For many beginning farmers, access to land is tenuous or completely out of reach – and for aspiring and beginning Black, Indigenous, Latino and other farmers of color, the hurdles to land access can be even steeper. Those seeking land need to figure out how to pay for it, which can involve navigating complex systems, knowing about programs or groups that can help, understanding how to convince banks to lend them money or even having the right personal connections.
“As difficult as farming is, it is 1,000 times more difficult for someone who has no cultural context or connection to farming,” DaQuay says. “For someone like me who has no direct access to land or resources, I feel like I do not have the privilege to be a farmer. At times, I feel like I don’t belong. Farming is what I want to do, but it has been a challenge to figure out the right way to get started.”
“The farm was always this mythical place I would hear about growing up. So land ownership has always, in a way, been a dream of mine.”
Land seekers need to know how to craft a business plan that reflects their unique vision and farm goals – and usually need to have a strong plan before they can access money for land. Then, once they’ve secured land to farm, they often need to pay for needed farm structures, machinery and other infrastructure to build a profitable and lasting business.
“Growing up, we are sold this idea that we all started at square one in life, and I don’t believe that is true,” DaQuay says. “I would say I started in the negatives. When I started farming I began to ask myself: How can I both provide a living for myself and my family that doesn’t consume my soul, but feeds it instead?”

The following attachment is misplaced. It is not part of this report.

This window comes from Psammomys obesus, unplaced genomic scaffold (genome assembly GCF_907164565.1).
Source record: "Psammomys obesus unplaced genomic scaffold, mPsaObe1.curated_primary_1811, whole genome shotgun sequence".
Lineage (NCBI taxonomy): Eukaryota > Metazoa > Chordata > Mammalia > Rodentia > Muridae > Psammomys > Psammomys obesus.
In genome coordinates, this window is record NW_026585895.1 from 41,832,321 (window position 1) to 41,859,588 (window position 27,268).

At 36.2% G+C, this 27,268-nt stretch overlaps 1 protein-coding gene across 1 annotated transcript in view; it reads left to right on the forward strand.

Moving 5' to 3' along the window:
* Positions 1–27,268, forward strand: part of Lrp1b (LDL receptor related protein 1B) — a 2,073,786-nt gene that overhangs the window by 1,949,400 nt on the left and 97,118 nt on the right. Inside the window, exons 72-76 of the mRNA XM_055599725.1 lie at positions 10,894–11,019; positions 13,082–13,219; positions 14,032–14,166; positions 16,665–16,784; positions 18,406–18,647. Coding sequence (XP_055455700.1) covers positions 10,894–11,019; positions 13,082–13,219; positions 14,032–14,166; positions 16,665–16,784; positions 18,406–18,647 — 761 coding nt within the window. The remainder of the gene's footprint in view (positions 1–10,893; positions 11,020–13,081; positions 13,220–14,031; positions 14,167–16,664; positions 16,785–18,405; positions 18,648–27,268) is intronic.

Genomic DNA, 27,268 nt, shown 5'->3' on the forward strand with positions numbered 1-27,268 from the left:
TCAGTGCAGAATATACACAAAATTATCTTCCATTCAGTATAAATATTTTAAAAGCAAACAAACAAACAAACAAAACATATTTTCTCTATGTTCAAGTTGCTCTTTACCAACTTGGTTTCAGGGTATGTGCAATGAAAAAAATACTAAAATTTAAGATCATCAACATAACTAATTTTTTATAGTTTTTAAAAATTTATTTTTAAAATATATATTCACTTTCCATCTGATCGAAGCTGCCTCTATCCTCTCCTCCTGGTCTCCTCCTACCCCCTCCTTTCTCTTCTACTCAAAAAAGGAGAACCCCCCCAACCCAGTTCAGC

Creating Something Bigger Than the Struggle
Through PFI’s beginning farmer programs, DaQuay has also found a vital source of support during a journey he says has felt especially arduous. “I haven’t really talked about just how hard it has been to be a dad, a worker and a farmer who’s learning all at the same time, and to be in a world that is completely foreign to me – it is a culture shock.”
Before working at Echollective, DaQuay says he had never seen garlic in its natural form, and never eaten a radish or kale. “I would never have had the opportunity to even come this far without PFI, without the Labor4Learning program or without Derek and Molly. Being able to work at Echollective was an extremely crucial part of me being able to start my own farm journey.” He encourages those aspiring to farm to be flexible and patient, and to realize there will be hard days where doubts will seem especially heavy.
“On one particular day where I just wanted to quit everything, Derek shared something with me saying, ‘Now you have the experience and you have to cash in on that knowledge.’ Be receptive and forgiving with yourself because mistakes are going to be made,” DaQuay says. “Be flexible in your vision and understand that things might not shake out exactly how you thought they would in your head. But that doesn’t mean that they can’t shake out in the end.”
Despite the difficulties, DaQuay feels empowered having been able to expose his four children – Adrian, 9, Anna, 7, Aliza, 3 and Aurelia, 2 – to farming. “I want to instill in them the understanding that they can make a difference,” he says, “that they can create something that is undeniably positive and bigger than the struggle.”